EXPERT REACTION: Vitamin B3 prevents genetic birth defects in mice

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Australian scientists have identified a genetic cause of birth defects, and found when vitamin B3 was given to pregnant mice with the defect-causing genes, the mice gave birth to healthy pups. The researchers identified gene variants in 13 human families, and discovered that the genes are responsible for an enzyme which the body usually makes from vitamin B3. When researchers genetically engineered mice with the same gene variants, they found that pups were born with birth defects, but that this could be prevented by giving the mouse mums vitamin B3 during pregnancy.

Journal/conference: New England Journal of Medicine

DOI: 10.1056/NEJMoa1616361

Organisation/s: Victor Chang Cardiac Research Institute (VCCRI), The University of New South Wales, The University of Sydney, Macquarie University, The University of Adelaide, , QUT, University of Queensland

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Expert Reaction

These comments have been collated by the Science Media Centre to provide a variety of expert perspectives on this issue. Feel free to use these quotes in your stories. Views expressed are the personal opinions of the experts named. They do not represent the views of the SMC or any other organisation unless specifically stated.

Professor Claire Roberts is Professorial Research Fellow at the Robinson Research Institute and Adelaide Medical School, University of Adelaide

The authors identified genetic causes of a rare constellation of malformations at birth called VACTERL. Affected babies have anomalies in at least three of the spine, anus, heart, trachea (windpipe), eosophagus (food tube) and limbs. About 1/20,000 babies are affected and some of these babies die. Note there are about 310,000 babies born in Australia each year.

The paper identifies gene variants in two enzymes in a biochemical pathway that makes Nicotinamide Adenine Dinucleotide or NAD. NAD is a co-enzyme that is important in cellular metabolism, specifically it is essential to the cell’s ability to generate energy from nutrients such as glucose. NAD is synthesized in the body by two pathways from tryptophan, an amino acid, or from niacin also known as Vitamin B3.

The authors undertook whole genome sequencing in 13 affected families. The gene variants were identified in three families with consanguineous marriages [when close relatives marry] with children with VACTERL malformations. This is important because we inherit one copy of each gene from our mother and a second copy from our fathers. Because we are genetically more similar to our blood relations than to non-related individuals babies born to consanguineous marriages are more likely to inherit 2 copies of defective genes that can cause malformations. Inheriting one copy often does not cause problems because the healthy copy can compensate.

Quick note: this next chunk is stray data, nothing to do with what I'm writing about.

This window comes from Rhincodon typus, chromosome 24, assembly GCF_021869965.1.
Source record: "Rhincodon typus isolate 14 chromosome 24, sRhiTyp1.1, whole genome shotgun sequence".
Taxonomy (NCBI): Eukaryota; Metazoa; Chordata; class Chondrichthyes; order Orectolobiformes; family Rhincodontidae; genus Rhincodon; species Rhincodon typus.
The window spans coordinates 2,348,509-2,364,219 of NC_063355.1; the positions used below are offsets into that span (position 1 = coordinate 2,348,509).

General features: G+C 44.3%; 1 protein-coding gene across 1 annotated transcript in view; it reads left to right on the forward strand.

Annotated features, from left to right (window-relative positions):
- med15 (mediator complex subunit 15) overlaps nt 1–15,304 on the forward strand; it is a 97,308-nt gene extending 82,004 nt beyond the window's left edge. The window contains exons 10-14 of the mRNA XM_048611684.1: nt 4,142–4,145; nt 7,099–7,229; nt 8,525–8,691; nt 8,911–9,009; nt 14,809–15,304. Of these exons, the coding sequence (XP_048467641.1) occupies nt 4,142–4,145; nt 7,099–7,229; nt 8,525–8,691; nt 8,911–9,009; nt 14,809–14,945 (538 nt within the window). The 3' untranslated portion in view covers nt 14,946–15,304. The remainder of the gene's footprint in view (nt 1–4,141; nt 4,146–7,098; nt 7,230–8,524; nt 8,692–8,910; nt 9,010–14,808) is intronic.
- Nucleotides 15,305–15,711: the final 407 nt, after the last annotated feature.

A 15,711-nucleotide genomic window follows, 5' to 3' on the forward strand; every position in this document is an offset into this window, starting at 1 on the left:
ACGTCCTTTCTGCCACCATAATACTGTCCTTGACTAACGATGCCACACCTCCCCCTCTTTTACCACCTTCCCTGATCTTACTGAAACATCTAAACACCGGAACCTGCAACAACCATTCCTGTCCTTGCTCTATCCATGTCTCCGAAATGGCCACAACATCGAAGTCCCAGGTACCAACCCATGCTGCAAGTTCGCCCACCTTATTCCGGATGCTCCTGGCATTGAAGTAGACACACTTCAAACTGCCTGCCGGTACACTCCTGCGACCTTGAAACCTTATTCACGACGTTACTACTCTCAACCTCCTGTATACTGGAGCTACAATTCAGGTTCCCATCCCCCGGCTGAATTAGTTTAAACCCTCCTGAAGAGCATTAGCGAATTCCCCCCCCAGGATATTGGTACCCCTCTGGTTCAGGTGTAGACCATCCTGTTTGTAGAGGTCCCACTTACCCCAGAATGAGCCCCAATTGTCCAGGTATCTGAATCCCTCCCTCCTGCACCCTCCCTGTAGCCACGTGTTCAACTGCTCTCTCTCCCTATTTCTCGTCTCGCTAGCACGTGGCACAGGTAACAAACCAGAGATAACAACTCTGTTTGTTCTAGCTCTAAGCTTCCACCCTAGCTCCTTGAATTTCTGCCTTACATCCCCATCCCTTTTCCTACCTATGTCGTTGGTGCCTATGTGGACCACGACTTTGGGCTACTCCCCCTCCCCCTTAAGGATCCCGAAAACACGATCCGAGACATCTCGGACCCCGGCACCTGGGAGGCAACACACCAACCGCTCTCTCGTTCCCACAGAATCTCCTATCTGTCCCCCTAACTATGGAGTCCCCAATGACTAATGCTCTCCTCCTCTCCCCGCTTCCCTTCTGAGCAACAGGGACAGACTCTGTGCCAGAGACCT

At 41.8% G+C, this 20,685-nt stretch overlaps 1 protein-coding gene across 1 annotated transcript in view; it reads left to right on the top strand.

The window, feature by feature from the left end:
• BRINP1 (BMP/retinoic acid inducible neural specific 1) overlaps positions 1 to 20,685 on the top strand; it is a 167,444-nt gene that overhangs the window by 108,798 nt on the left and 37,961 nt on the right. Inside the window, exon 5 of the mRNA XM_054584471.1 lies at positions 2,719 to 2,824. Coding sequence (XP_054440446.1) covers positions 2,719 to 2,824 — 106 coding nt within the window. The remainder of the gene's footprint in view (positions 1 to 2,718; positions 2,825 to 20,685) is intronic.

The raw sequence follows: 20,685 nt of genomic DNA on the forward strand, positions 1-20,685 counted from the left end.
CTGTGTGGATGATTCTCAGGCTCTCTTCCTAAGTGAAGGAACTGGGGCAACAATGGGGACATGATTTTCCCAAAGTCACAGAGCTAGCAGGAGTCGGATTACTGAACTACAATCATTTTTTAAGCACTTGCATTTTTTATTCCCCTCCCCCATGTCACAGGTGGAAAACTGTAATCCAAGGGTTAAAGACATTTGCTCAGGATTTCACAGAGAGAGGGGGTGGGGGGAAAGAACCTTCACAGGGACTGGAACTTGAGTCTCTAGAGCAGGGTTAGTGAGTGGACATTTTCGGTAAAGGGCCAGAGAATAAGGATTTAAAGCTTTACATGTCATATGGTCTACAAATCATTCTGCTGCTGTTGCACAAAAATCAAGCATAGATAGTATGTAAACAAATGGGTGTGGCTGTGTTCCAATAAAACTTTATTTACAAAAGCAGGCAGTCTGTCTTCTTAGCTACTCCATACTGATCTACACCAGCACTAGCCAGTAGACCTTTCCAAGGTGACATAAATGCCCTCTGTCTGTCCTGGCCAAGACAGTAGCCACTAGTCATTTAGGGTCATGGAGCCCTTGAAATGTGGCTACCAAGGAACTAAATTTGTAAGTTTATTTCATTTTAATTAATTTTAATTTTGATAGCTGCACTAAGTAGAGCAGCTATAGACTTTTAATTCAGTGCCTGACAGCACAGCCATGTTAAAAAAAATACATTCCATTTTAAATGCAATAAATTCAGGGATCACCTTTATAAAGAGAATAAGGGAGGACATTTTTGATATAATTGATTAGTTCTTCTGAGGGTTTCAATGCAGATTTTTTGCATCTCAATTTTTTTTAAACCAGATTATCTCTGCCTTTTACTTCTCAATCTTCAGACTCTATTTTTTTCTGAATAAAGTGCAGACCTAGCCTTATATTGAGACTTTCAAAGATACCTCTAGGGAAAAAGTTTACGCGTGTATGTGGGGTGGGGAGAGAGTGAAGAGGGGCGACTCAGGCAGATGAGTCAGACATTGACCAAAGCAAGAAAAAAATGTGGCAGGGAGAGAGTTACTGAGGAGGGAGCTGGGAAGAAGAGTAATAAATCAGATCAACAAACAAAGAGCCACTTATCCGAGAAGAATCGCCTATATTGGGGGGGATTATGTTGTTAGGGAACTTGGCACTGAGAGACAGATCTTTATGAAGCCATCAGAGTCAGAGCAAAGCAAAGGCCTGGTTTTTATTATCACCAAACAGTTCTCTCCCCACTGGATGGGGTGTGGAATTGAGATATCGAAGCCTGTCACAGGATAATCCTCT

The authors also genetically engineered mice to show that absence of the genes caused NAD deficiency and similar malformations in mice. However, when they provided extra niacin to pregnant mice the pups were relatively normal despite the absent gene. This does NOT mean that taking niacin/vitamin B3 in pregnancy prevents birth defects. The Australian population is not considered to be deficient in niacin. Most breakfast cereals have niacin added to them, it is also present in meat and whole grain cereals.

There have been previous publications showing mutations in other genes are also associated with VACTERL and it is likely that different genes contribute to these malformations and that not all babies with VACTERL will have the same mutations. However, it is important that we understand the role of different genes in birth anomalies and this paper has not only identified genetic mutations but also the mechanism by which they cause them.

Last updated: 10 Aug 2017 2:47pm
Professor Carol Bower is a Senior Principal Research Fellow at the Telethon Kids Institute investigating the causes and effects of birth defects.

This study uses a comprehensive approach to understanding the cause of a relatively rare group of co-occurring congenital malformations (called VACTERL association). Using genetic information from four families in which there was a child with VACTERL association (three families were consanguineous), variants in two genes were identified in affected individuals.  These variants were both involved in a metabolic pathway involving the vitamin niacin in the body.  In mice bred with the same variants, similar congenital malformations and similar metabolic deficiency were found. The metabolic deficiency seen in the mice was  averted with treatment with niacin during pregnancy.

Whilst this is an exciting advance in understanding one mechanism for causing VACTERL, it is not yet clear whether it is the only cause for this group of malformations, whether other malformations may be linked to this cause, and whether dietary supplementation with niacin in humans would prevent this group or other malformations.

Last updated: 10 Aug 2017 2:47pm

Associate Professor David Amor is Lorenzo and Pamela Galli Chair in the Department of Paediatrics at University of Melbourne, and a Clinical Geneticist at Royal Childrens Hospital and Victorian Clinical Genetics Services